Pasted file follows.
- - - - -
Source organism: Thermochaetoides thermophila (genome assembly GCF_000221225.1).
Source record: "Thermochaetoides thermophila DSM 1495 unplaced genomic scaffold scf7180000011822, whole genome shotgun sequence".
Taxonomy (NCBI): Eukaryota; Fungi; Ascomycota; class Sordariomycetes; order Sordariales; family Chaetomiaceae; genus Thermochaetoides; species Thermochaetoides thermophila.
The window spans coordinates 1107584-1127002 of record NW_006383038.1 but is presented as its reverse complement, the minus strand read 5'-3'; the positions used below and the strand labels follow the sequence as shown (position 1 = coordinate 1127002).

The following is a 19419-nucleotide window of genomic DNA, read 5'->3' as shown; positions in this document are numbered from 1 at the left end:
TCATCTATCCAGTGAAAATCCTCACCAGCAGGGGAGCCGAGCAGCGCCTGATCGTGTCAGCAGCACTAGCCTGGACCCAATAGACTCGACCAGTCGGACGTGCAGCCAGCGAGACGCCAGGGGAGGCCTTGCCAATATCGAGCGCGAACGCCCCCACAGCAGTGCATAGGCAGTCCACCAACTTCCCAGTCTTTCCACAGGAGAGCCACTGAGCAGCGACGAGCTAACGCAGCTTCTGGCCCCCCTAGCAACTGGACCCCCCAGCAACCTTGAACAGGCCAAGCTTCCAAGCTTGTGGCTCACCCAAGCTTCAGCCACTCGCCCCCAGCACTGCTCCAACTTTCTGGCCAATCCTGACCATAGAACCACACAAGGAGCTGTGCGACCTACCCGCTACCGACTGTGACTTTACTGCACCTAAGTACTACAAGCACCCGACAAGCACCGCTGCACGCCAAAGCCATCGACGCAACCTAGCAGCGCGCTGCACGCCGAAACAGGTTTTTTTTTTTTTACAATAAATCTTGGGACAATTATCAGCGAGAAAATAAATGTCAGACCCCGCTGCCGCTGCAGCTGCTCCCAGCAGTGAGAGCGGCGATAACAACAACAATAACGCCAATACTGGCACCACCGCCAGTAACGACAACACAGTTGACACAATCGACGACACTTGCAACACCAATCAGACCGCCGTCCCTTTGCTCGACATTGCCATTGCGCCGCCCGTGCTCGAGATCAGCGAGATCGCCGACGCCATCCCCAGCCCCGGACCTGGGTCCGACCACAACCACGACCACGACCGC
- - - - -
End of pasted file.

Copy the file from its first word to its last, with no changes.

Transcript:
Source organism: Thermochaetoides thermophila (genome assembly GCF_000221225.1).
Source record: "Thermochaetoides thermophila DSM 1495 unplaced genomic scaffold scf7180000011822, whole genome shotgun sequence".
Taxonomy (NCBI): Eukaryota; Fungi; Ascomycota; class Sordariomycetes; order Sordariales; family Chaetomiaceae; genus Thermochaetoides; species Thermochaetoides thermophila.
The window spans coordinates 1107584-1127002 of record NW_006383038.1 but is presented as its reverse complement, the minus strand read 5'-3'; the positions used below and the strand labels follow the sequence as shown (position 1 = coordinate 1127002).

The following is a 19419-nucleotide window of genomic DNA, read 5'->3' as shown; positions in this document are numbered from 1 at the left end:
TCATCTATCCAGTGAAAATCCTCACCAGCAGGGGAGCCGAGCAGCGCCTGATCGTGTCAGCAGCACTAGCCTGGACCCAATAGACTCGACCAGTCGGACGTGCAGCCAGCGAGACGCCAGGGGAGGCCTTGCCAATATCGAGCGCGAACGCCCCCACAGCAGTGCATAGGCAGTCCACCAACTTCCCAGTCTTTCCACAGGAGAGCCACTGAGCAGCGACGAGCTAACGCAGCTTCTGGCCCCCCTAGCAACTGGACCCCCCAGCAACCTTGAACAGGCCAAGCTTCCAAGCTTGTGGCTCACCCAAGCTTCAGCCACTCGCCCCCAGCACTGCTCCAACTTTCTGGCCAATCCTGACCATAGAACCACACAAGGAGCTGTGCGACCTACCCGCTACCGACTGTGACTTTACTGCACCTAAGTACTACAAGCACCCGACAAGCACCGCTGCACGCCAAAGCCATCGACGCAACCTAGCAGCGCGCTGCACGCCGAAACAGGTTTTTTTTTTTTTACAATAAATCTTGGGACAATTATCAGCGAGAAAATAAATGTCAGACCCCGCTGCCGCTGCAGCTGCTCCCAGCAGTGAGAGCGGCGATAACAACAACAATAACGCCAATACTGGCACCACCGCCAGTAACGACAACACAGTTGACACAATCGACGACACTTGCAACACCAATCAGACCGCCGTCCCTTTGCTCGACATTGCCATTGCGCCGCCCGTGCTCGAGATCAGCGAGATCGCCGACGCCATCCCCAGCCCCGGACCTGGGTCCGACCACAACCACGACCACGACCGC